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U of I Arboretum Hosta Garden dedicated as a national display garden
by University of Illinois
July 27, 2014

The gardens at the University of Illinois Arboretum serve as a living lab for U of I students, as well as a place of enjoyment and education for the public. The Arboretum’s newly installed Hosta Garden has been designated as an American Hosta Society National Display Garden, thanks to a gift and volunteer hours from the Illinois Prairie Hosta Society.

The Hosta Garden was officially dedicated as a national display garden last week in a ceremony held at Japan House on the grounds of the Arboretum. The garden, located just north of Japan House along the Kari walkway, was installed as only the 18th national hosta display garden in North America and only the second in Illinois. In order to gain the national display designation, the garden must feature at least 100 different varieties of hosta.

Barbara Schroeder, a former president and current treasurer of the Illinois Prairie Hosta Society, said the Hosta Garden at the Arboretum features over 200 hosta cultivars, with 127 varieties meeting the national registry requirements. “There is a hosta variety in the garden for everyone’s preference,” she said.

Bill Kruidenier, director of the U of I Arboretum, said that members of the society approached the Arboretum a few years ago to see if there would be interest in such a garden. “We thought this location near Japan House was ideal. There is high visibility along the Kari walkway, and it matches the fit and feel of that space.”

Kruidenier added that the Illinois Prairie Hosta Society and its members not only provided the financial backing for the garden, but also provided “countless hours of labor” to design, install, and care for the garden. The society worked with our staff, but they took the lead on this. The garden is the vision of this volunteer staff that put it into place,” he said.

The gift from the Illinois Prairie Hosta Society also provides the annual funding for a student intern to assist in maintaining the garden, which Kruidenier said will give an opportunity for hands-on experience at multiple levels. “I’m so pleased with this gift and what it means to the university,” Kruidenier said. “It will serve to enhance the educational experience of our students and provide the same for our guests.”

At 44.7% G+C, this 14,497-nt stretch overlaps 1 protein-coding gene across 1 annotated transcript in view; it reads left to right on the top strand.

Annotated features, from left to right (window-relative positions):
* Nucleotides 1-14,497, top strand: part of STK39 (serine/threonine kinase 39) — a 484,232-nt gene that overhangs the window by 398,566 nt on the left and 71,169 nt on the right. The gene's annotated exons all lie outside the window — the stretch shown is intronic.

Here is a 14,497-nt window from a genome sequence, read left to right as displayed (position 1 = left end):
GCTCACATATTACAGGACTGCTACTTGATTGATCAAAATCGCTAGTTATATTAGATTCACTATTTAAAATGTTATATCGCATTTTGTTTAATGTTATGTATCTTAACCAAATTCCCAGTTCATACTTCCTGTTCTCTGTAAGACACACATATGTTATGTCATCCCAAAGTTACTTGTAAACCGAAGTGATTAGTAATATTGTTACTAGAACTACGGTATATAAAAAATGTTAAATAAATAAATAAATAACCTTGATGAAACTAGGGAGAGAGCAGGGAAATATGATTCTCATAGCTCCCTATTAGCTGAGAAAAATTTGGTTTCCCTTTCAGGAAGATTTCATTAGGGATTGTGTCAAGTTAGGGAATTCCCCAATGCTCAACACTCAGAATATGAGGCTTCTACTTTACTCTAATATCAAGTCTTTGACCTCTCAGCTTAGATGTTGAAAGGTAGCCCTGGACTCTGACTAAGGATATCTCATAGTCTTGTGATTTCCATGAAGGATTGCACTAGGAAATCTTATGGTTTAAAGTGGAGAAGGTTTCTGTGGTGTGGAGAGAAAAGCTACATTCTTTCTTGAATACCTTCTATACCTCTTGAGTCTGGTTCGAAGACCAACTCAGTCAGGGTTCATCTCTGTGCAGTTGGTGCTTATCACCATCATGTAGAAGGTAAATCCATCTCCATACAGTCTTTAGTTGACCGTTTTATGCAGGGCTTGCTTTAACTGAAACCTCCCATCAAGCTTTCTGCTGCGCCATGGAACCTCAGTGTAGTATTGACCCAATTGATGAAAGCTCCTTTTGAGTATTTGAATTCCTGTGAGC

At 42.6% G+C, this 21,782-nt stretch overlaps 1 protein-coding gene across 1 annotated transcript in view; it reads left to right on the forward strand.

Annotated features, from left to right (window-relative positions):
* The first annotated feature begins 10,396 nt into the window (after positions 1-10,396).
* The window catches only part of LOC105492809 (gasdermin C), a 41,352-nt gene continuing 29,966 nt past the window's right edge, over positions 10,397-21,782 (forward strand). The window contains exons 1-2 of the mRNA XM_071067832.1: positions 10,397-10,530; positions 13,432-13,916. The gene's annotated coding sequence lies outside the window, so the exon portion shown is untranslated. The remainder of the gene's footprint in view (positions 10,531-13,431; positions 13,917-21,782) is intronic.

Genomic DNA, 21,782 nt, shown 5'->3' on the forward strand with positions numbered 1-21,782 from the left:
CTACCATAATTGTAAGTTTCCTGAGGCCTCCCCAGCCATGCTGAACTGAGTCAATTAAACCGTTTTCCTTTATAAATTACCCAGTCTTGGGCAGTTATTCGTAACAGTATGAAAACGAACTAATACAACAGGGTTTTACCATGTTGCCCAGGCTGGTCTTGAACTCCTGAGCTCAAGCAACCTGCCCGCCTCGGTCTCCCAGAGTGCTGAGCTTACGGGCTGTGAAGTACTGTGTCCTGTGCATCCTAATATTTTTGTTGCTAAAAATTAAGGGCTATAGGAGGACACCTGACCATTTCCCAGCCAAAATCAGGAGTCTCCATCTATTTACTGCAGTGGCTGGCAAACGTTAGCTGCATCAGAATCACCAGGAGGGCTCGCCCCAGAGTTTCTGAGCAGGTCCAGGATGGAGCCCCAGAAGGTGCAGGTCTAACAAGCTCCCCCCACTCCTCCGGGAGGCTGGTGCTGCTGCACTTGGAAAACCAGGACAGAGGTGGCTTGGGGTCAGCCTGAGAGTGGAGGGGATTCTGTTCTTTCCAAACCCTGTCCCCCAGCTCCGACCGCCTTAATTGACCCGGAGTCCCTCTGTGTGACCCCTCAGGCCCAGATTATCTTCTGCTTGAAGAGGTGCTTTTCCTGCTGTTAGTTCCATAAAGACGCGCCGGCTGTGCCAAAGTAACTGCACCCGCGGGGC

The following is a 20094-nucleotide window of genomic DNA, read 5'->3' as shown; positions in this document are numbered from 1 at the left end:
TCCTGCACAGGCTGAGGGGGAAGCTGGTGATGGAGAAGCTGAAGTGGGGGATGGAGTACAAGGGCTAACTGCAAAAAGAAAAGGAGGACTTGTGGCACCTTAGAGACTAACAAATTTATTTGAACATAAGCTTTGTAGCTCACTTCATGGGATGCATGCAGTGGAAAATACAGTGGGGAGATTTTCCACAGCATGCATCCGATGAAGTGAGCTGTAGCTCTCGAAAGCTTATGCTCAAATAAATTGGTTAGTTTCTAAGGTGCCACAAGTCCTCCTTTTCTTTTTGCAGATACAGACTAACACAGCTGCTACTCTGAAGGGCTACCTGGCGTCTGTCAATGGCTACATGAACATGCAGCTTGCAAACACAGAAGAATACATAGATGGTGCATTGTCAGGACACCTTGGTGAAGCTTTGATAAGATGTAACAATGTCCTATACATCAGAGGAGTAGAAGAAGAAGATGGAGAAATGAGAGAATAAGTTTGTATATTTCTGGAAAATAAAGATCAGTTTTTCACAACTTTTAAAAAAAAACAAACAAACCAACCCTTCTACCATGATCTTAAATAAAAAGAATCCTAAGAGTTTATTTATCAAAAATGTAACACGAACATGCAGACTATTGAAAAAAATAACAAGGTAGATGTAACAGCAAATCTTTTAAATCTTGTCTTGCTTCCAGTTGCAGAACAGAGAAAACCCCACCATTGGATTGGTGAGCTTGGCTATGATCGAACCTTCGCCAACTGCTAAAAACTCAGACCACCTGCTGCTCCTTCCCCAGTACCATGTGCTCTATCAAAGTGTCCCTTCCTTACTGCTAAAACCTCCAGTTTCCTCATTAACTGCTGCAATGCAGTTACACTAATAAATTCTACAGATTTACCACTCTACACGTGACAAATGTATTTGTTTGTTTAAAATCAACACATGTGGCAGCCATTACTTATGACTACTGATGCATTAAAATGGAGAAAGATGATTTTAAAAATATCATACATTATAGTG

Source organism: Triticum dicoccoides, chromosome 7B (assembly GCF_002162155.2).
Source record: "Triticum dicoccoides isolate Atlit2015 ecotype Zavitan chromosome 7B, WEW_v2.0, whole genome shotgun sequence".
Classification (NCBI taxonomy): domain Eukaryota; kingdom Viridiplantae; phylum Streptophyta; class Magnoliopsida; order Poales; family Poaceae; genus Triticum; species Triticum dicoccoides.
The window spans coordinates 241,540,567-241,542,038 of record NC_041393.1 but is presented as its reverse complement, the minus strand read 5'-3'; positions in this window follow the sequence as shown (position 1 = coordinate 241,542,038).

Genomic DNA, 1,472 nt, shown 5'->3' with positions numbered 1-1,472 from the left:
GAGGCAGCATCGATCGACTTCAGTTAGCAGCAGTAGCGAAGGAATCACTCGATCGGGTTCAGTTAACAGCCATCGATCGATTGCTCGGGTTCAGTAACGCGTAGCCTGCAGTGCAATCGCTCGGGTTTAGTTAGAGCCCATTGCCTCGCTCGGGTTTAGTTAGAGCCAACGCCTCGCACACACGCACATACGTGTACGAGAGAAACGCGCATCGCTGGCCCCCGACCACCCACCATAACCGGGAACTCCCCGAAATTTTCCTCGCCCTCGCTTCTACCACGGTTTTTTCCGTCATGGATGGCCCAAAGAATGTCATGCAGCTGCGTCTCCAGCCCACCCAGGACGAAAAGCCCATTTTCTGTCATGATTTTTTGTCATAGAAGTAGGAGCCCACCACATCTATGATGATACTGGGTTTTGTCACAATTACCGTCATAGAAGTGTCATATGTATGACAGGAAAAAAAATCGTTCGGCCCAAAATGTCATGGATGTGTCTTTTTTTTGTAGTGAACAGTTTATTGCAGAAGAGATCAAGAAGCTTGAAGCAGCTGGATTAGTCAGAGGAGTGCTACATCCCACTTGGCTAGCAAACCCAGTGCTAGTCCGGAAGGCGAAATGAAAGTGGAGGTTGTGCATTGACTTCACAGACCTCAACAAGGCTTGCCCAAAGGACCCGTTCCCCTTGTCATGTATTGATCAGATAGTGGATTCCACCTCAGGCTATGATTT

U of I Chancellor Phyllis Wise attended and spoke at the dedication, noting how the Arboretum’s gardens bring together the university and the community. “We are pleased to be able to serve the university and the community in such a meaningful way,” Wise said. “I come to the Arboretum for a walk, for quiet and contemplative meditation, whenever I can, and the Hosta Garden will make everyone’s experience at the Arboretum even more beautiful,” she added.

The Hosta Garden has been in place for over two years, with new varieties being added to reach the requirements for national display recognition. Kruidenier said that visitors are welcome to come and tour the garden during the Arboretum’s regular daylight hours. “We believe it is close to complete, but the society may have more wonderful ideas to add,” he said.

Mark Zilis, an alumnus of U of I’s College of Agricultural, Consumer and Environmental Sciences (ACES) is the author of the The Hostapedia and the Field Guide To Hostas. Zilis was the featured speaker for the ceremony. “Hosta used to seem like an ordinary plant, but it has become one of the most sought-after plants,” said Zilis, who also travels to Japan frequently for hosta research.

“Hostas can get addictive,” Zilis said during the ceremony. “The more you study them, the more you want to know. I have traveled to Japan to study wild hostas, and so I think it is appropriate that the Hosta Garden sits just a few steps away from Japan House.”

According to Zilis in his The Hostapedia, although hosta is commonly thought of as shade-loving, these plants are actually shade tolerant. Hosta should be planted in a site that drains well and provides evenly moist water, and under trees that provide light or dappled shade and have deep, rather than shallow, roots. H. plantaginea cultivars, for example, need four to six hours of sunlight daily to maximize growth, color, and the fragrant blooms for which the species is known.

The Arboretum is a campus-wide asset of the University of Illinois housed in the College of ACES and jointly administered by the Departments of Crop Sciences and Natural Resources and Environmental Sciences. Visit the Arboretum website at for more information.

The Illinois Prairie Hosta Society, a Champaign-Urbana area not-for-profit organization, was formed in July 2004 and has grown to over 100 members, several of whom are alumni and citizens with connections to the university. The society aims to promote knowledge and interest in hostas, foster the development of new and improved hosta varieties, and encourage cultivation and usefulness of hostas in landscapes.

The society also brings together, for their mutual enjoyment, people who are interested in growing hosta as a hobby and promotes the American Hosta Society as a group dedicated to the study and improvement of the genus Hosta. For more information on the Illinois Prairie Hosta Society, go to For more information on the American Hosta Society, go to

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